The Regulatory Right-to-Know Act: Making Regulatory Disclosure Work

Full Document Available in PDF

Testimony before the Subcommittee on National Economic Growth, Natural Resources & Regulatory Affairs Committee on Government Reform, U.S. House of Representatives


Regulations in Perspective, 1999

  • Costs of Regulations
  • Numbers of Regulations – 4,899 rules in 1998
  • Numbers of Regulations – 4,560 rules in the Works
  • Numbers of Regulations – EPA Spotlight

Overview: Why improved disclosure as provided in the Right-to-Know Act (H.R. 1074) is essential

Themes to guide successful regulatory reform: accountability and disclosure

Ensuring the Right-to-Know Act’s Success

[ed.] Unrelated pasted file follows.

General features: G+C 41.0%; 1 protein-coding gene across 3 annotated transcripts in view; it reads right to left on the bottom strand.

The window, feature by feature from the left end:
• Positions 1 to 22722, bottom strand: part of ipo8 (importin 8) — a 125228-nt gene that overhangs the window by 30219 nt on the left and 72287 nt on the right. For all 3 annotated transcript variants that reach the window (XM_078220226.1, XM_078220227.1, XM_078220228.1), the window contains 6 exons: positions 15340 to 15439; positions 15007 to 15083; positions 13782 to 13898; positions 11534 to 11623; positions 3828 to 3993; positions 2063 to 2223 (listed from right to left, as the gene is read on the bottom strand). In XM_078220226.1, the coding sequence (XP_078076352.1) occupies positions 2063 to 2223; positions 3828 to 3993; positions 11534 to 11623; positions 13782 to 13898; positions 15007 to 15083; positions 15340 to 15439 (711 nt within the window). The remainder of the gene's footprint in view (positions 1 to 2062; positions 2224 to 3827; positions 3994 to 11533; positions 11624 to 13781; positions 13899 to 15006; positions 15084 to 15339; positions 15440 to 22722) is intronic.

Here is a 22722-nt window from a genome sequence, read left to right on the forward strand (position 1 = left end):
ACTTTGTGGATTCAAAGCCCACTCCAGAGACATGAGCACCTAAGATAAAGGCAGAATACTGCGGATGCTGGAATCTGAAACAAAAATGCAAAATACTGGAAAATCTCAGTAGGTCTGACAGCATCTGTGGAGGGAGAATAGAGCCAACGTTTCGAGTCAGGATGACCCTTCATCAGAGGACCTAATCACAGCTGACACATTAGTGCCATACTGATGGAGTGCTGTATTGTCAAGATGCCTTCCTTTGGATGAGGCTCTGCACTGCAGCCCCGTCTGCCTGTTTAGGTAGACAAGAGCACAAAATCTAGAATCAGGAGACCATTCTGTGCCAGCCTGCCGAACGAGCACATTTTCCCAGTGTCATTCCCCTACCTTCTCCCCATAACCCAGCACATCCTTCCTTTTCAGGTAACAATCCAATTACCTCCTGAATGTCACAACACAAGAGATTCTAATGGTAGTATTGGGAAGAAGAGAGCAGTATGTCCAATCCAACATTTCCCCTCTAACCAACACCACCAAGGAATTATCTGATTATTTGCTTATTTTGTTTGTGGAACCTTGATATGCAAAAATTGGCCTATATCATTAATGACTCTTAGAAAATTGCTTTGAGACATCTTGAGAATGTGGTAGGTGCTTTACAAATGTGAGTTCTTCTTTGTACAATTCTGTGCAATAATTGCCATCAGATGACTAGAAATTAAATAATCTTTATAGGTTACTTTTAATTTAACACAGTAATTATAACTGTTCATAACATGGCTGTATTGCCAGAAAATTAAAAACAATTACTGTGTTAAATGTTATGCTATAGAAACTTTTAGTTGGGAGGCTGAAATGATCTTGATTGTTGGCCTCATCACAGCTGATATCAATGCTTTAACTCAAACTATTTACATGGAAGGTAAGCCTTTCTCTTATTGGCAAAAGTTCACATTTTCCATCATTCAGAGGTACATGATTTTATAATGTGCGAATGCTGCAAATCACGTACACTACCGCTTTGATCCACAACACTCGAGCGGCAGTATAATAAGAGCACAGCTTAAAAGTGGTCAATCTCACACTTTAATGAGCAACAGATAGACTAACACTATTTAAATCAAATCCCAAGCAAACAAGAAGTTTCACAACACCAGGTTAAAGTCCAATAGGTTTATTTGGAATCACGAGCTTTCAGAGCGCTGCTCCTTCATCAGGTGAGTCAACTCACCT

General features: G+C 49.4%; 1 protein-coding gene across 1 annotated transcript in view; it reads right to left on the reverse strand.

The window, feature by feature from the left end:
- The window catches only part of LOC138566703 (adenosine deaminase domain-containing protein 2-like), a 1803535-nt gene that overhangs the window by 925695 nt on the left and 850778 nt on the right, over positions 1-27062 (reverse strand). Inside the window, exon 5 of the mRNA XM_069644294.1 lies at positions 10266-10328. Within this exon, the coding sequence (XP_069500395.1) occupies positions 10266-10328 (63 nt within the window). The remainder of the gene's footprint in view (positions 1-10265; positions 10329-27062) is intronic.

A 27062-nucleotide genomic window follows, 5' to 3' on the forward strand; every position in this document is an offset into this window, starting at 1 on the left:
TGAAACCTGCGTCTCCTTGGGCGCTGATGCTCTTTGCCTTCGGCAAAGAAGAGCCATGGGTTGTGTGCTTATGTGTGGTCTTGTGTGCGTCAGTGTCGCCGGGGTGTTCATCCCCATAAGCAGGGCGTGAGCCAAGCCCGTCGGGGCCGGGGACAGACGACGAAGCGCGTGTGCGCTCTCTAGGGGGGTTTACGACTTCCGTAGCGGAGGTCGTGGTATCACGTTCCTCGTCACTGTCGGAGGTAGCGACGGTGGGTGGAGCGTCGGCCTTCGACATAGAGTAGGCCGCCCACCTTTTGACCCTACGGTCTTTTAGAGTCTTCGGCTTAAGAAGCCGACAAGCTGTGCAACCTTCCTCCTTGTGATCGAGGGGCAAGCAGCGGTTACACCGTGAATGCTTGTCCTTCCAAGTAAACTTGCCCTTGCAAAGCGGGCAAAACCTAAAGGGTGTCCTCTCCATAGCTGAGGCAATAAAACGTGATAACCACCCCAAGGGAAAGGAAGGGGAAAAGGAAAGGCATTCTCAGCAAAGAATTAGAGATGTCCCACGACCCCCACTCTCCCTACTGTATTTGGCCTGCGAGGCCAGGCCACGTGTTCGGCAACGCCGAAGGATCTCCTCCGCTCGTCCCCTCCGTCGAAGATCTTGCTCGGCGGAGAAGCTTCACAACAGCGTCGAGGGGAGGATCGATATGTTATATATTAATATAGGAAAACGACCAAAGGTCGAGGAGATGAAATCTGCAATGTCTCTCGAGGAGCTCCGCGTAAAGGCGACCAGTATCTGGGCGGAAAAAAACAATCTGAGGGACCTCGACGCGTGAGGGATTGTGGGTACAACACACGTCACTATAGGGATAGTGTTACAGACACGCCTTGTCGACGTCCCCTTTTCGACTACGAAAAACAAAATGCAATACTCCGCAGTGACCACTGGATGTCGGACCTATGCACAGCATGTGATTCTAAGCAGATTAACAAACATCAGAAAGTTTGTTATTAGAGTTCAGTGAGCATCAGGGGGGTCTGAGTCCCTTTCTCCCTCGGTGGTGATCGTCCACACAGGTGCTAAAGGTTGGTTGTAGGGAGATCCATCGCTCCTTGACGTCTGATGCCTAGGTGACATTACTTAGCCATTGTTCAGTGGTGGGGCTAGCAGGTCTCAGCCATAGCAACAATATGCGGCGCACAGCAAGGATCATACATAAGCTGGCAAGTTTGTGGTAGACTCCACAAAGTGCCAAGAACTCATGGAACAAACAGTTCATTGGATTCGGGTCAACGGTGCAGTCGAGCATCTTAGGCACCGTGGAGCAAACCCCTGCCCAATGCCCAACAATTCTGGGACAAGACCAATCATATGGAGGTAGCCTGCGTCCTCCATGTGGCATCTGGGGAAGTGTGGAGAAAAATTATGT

• OMB should compile a simplified “Regulatory Report Card” of available regulatory statistics for publication in the Federal Budget or the Economic Report of the President
  • The Right-to-Know Act should lower the threshold for “economically significant” or “major” rules, and have OMB designate multiple classes of them
  • Agencies should emphasize costs rather than benefits
  • As long as Right-to-Know retains benefit calculation requirements, the OMB must be more willing to criticize agency benefit claims
  • In aggregate and annual cost estimates, the Right-to-Know Act should separately categorize economic, social/environmental administrative, and “agency only” rules
  • The Right-to-Know Act properly acknowledges indirect impacts of regulations
  • The Right-to-Know Act should ask the OMB to aggressively recommend rules for revision or elimination

Further advancing the public’s right-to-know